Saturday, May 31, 2014

Morning coffee, Florence

I am not a coffee person.  I like coffee well enough, but I can go for long stretches of time without it...easily.  In fact most of the time when I have a cup of coffee I feel pretty let down.  Too weak, kind of watery, maybe too bitter, why am I drinking this stuff and really, where's my complex cup of earl grey?  This is what happens when you first learn to drink coffee in Italy.  So technically I should say I am not a coffee person unless I happen to be in Italy.

I travelled to Italy for the first time as a 19-year old art student who did not drink/like coffee.  (I also never pulled any all-nighters as a college-student-who-didn't-drink-coffee, but that is another story for another blog--the "goody-two-shoes" blog my husband might say....) The summer after my Freshman year in college I lived with an Italian farming family outside the city of Todi.  Sunflower fields surrounded the farmhouse, chickens frequented the courtyard, Nonna cooked our dinner mostly, and with breakfast we drank coffee.  I can still see the sunny, second floor dining room with its wooden table, and I can still see my white bowl of strong, milky, AMAZINGLY delicious coffee.  Is this coffee?  Really?

And now I am back in Italy almost exactly 20 years later.  I've been here 2 full days with my nine year old, red-headed son who has been to Italy TWICE now, who knows how to navigate customs through the Brussels airport!  So far each day has begun with my own bowl of strong, milky, AMAZINGLY delicious coffee, and each time I drink my cup I do not take its particular Italian fullness for granted.  I listen to the sounds of the doves outside the kitchen window, the bells from Santa Croce, the periodic murmur of my neighbors who are waking up on a Saturday morning, the rumble of cars from the street--all mingling perfectly with the pure delight of my morning coffee in Florence.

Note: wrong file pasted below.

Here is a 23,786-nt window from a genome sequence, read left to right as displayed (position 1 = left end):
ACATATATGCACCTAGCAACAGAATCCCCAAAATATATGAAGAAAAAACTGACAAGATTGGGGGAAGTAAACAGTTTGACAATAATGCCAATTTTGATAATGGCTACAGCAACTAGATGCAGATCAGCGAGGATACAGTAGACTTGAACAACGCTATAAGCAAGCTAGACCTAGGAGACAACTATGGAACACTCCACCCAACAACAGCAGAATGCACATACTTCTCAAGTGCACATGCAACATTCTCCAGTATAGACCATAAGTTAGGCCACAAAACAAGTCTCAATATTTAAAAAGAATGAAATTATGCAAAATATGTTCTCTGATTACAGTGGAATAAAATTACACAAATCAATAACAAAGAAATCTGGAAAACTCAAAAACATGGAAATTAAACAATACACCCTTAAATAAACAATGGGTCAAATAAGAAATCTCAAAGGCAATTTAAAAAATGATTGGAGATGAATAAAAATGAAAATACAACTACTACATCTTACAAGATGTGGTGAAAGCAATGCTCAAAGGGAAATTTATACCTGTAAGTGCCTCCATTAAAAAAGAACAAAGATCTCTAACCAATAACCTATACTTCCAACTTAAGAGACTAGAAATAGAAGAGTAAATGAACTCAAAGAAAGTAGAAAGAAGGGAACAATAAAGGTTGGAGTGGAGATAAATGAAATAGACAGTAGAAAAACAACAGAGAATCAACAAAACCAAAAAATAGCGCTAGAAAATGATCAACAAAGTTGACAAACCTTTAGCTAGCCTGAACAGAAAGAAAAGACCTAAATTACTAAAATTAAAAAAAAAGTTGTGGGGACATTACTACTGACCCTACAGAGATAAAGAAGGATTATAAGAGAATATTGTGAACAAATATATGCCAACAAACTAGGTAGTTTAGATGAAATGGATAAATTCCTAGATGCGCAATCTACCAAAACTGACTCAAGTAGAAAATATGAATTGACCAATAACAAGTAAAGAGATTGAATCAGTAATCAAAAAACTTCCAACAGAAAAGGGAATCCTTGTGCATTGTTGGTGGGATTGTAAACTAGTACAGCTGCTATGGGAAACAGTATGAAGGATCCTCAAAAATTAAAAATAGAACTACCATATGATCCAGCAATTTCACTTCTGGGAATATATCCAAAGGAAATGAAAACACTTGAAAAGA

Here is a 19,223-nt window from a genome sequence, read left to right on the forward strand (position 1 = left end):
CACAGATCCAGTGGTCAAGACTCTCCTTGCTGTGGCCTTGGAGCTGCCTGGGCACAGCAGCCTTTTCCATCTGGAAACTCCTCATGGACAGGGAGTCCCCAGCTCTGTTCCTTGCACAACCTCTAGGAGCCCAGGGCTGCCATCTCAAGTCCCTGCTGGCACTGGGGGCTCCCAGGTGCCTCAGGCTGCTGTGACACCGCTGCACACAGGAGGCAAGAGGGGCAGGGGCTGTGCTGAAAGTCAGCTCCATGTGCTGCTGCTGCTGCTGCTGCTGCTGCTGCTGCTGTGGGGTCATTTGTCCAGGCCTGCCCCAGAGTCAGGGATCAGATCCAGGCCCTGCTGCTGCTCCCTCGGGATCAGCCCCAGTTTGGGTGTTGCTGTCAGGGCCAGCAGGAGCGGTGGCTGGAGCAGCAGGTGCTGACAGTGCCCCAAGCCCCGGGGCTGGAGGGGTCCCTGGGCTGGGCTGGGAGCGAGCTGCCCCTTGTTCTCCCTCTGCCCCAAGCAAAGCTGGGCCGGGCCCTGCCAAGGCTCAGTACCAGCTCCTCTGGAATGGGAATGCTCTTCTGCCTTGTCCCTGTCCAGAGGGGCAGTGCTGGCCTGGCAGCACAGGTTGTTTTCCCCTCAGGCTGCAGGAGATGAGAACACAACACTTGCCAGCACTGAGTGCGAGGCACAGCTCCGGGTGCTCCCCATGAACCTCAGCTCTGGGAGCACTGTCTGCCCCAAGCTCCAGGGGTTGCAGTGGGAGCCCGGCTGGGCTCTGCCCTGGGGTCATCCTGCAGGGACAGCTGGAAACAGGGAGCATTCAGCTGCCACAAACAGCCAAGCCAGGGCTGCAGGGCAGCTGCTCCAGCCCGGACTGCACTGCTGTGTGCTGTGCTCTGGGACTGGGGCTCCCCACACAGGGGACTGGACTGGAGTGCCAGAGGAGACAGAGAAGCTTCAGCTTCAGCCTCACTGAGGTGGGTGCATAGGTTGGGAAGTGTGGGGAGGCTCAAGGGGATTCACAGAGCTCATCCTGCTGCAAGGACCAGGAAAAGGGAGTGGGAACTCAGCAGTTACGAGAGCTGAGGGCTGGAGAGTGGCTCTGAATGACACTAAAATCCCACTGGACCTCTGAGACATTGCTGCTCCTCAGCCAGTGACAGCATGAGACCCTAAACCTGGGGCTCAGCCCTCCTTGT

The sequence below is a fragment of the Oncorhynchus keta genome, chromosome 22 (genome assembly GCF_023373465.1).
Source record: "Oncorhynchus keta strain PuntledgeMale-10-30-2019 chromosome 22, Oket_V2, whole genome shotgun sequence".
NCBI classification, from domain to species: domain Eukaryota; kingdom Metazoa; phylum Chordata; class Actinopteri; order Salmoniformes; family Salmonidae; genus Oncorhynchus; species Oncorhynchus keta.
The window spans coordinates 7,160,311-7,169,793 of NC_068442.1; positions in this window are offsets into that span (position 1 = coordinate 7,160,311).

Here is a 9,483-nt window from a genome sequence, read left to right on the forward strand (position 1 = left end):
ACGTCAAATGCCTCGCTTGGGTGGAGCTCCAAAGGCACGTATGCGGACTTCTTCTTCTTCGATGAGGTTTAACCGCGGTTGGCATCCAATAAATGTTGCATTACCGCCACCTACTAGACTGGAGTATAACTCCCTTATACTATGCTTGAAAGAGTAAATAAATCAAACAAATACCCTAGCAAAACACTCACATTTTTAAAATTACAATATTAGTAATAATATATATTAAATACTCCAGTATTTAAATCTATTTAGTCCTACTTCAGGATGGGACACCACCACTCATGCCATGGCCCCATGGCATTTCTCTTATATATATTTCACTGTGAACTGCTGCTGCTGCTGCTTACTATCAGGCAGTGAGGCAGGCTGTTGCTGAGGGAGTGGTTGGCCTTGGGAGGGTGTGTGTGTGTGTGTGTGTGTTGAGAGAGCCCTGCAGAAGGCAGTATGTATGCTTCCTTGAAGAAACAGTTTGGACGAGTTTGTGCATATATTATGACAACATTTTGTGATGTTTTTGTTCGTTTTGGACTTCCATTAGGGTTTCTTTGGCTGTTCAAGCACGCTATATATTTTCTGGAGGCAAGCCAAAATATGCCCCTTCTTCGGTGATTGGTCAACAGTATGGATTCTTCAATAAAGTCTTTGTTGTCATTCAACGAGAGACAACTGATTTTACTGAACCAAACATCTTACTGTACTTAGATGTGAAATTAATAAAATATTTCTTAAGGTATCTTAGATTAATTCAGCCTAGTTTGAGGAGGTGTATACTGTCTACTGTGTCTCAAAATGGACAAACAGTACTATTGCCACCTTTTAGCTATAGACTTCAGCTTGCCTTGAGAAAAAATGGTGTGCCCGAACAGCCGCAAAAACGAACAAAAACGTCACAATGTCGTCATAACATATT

1. Thanks for sharing this evocative memory, Barbara. I agree 100% and had a similar ah-ha moment with coffee in Florence in 1995. It's impossible to go back to the "other stuff" afterwards! Great photo, too, by the way.

  2. Barb, you have given me a second reason to want to visit Italy (the first being a wish to see Tuscany). Uncle Dick and I just returned from 2 1/2 weeks in England, visiting a couple of his former students, and spending a lot of time exploring the churches and countryside of eastern Cornwall, from where your ancestors sailed to America. We made some special new friends and had many unexpected joys. Next time we will take an Ipad, so that we can blog. Thanks for keeping us in touch this way! Love, Aunt Lissa